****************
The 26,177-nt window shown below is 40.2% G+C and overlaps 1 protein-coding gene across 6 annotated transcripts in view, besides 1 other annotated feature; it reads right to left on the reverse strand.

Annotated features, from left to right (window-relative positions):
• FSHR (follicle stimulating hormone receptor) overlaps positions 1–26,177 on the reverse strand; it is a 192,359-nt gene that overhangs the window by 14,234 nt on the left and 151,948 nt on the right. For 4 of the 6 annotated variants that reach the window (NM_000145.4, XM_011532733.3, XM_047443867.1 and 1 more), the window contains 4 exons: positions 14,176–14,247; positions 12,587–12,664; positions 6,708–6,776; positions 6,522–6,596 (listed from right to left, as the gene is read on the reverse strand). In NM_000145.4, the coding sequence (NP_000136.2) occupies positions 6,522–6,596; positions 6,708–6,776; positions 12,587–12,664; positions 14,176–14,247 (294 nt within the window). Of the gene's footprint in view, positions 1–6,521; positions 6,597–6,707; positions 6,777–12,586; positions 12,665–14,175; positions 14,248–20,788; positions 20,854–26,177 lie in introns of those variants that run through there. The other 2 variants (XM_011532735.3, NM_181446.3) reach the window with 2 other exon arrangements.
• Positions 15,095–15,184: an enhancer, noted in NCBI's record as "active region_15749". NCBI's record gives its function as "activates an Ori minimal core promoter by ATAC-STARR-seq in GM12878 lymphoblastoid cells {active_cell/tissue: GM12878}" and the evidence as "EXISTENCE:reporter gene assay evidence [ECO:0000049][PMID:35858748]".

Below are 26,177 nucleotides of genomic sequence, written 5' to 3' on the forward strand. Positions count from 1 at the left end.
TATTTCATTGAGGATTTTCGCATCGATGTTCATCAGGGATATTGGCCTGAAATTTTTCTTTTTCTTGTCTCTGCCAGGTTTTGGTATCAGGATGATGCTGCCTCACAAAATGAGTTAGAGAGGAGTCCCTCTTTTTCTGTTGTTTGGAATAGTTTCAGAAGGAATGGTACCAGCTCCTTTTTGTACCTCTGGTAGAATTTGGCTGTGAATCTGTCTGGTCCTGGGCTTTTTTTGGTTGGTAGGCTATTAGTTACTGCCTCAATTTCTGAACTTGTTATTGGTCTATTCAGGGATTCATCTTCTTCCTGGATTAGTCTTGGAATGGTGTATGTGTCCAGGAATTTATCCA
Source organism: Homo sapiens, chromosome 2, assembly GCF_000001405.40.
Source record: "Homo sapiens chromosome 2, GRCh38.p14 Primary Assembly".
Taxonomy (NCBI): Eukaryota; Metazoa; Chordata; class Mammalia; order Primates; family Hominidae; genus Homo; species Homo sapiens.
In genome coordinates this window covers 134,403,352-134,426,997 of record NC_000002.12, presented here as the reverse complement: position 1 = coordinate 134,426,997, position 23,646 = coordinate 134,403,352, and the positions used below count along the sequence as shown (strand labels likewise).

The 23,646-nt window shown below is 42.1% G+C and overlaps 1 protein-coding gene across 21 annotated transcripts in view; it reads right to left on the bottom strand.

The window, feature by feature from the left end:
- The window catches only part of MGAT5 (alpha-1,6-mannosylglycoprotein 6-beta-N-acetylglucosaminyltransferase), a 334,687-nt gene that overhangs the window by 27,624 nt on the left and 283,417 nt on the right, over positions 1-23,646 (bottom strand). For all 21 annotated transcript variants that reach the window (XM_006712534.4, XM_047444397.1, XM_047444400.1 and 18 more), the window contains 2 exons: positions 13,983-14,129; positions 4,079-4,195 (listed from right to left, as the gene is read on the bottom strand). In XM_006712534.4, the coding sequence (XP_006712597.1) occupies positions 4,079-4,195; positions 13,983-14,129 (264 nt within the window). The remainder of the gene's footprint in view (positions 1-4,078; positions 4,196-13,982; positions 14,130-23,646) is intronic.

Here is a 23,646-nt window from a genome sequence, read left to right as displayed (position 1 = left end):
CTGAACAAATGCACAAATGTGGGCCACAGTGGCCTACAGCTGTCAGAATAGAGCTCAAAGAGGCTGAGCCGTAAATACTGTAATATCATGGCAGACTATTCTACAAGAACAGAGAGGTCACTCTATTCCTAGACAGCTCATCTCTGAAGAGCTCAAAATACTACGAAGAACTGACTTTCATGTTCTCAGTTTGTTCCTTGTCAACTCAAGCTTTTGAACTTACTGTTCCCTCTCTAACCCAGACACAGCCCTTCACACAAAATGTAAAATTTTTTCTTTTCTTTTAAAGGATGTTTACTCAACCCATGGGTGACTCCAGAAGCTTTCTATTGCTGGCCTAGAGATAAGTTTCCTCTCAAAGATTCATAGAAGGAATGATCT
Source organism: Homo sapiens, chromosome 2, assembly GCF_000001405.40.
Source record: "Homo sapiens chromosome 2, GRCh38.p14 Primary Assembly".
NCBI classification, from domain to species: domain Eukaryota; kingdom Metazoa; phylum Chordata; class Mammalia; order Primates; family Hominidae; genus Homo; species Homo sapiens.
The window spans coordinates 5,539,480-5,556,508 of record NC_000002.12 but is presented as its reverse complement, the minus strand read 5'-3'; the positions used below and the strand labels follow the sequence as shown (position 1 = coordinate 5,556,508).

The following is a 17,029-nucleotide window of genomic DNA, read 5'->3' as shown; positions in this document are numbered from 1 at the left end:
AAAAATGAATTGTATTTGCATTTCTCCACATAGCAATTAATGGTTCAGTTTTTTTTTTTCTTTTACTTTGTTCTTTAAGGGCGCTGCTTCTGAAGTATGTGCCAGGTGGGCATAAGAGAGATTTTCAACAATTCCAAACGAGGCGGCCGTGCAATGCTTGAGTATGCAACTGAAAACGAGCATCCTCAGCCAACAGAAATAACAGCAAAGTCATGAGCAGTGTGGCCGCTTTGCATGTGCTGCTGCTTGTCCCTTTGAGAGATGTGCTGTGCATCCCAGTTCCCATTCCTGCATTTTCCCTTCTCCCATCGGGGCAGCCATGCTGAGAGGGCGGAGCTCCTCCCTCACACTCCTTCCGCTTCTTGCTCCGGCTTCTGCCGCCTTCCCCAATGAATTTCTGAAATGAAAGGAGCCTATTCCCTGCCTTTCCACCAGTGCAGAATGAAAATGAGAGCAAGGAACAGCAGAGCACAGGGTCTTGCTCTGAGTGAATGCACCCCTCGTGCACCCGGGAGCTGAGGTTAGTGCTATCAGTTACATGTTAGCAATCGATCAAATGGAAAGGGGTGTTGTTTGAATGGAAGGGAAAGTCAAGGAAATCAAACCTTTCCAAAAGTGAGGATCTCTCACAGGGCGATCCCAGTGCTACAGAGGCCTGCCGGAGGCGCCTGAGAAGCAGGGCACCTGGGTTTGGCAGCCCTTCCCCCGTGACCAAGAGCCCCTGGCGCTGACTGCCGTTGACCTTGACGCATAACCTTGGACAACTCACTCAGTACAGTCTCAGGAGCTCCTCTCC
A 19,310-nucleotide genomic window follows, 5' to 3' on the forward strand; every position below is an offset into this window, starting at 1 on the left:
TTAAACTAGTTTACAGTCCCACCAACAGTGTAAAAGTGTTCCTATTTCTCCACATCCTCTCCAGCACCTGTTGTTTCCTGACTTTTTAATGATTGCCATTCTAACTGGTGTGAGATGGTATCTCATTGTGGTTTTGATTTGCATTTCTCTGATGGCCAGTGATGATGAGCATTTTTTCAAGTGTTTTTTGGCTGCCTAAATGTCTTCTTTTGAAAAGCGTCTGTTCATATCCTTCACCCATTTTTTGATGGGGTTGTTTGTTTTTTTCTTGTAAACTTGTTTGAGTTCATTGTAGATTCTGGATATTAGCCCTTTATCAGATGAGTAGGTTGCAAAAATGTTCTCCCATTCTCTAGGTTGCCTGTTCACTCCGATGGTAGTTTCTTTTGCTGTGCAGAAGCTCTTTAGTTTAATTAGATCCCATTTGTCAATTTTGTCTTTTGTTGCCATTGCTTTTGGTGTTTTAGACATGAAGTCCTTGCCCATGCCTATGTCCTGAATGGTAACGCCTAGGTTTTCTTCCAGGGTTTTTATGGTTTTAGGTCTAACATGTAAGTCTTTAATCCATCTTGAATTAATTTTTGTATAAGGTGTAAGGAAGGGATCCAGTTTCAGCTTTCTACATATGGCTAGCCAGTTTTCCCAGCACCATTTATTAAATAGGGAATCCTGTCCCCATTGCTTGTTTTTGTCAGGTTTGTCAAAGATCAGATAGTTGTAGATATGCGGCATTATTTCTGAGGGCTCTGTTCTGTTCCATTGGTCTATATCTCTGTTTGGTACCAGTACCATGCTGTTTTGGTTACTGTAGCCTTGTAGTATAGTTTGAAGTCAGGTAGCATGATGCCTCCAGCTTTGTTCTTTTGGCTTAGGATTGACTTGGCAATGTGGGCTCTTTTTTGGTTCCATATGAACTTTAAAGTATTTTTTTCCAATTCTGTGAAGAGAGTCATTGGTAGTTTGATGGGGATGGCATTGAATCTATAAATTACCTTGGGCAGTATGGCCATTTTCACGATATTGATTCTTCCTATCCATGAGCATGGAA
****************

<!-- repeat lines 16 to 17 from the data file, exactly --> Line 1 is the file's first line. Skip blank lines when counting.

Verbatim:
Source organism: Homo sapiens, chromosome 2, assembly GCF_000001405.40.
Source record: "Homo sapiens chromosome 2, GRCh38.p14 Primary Assembly".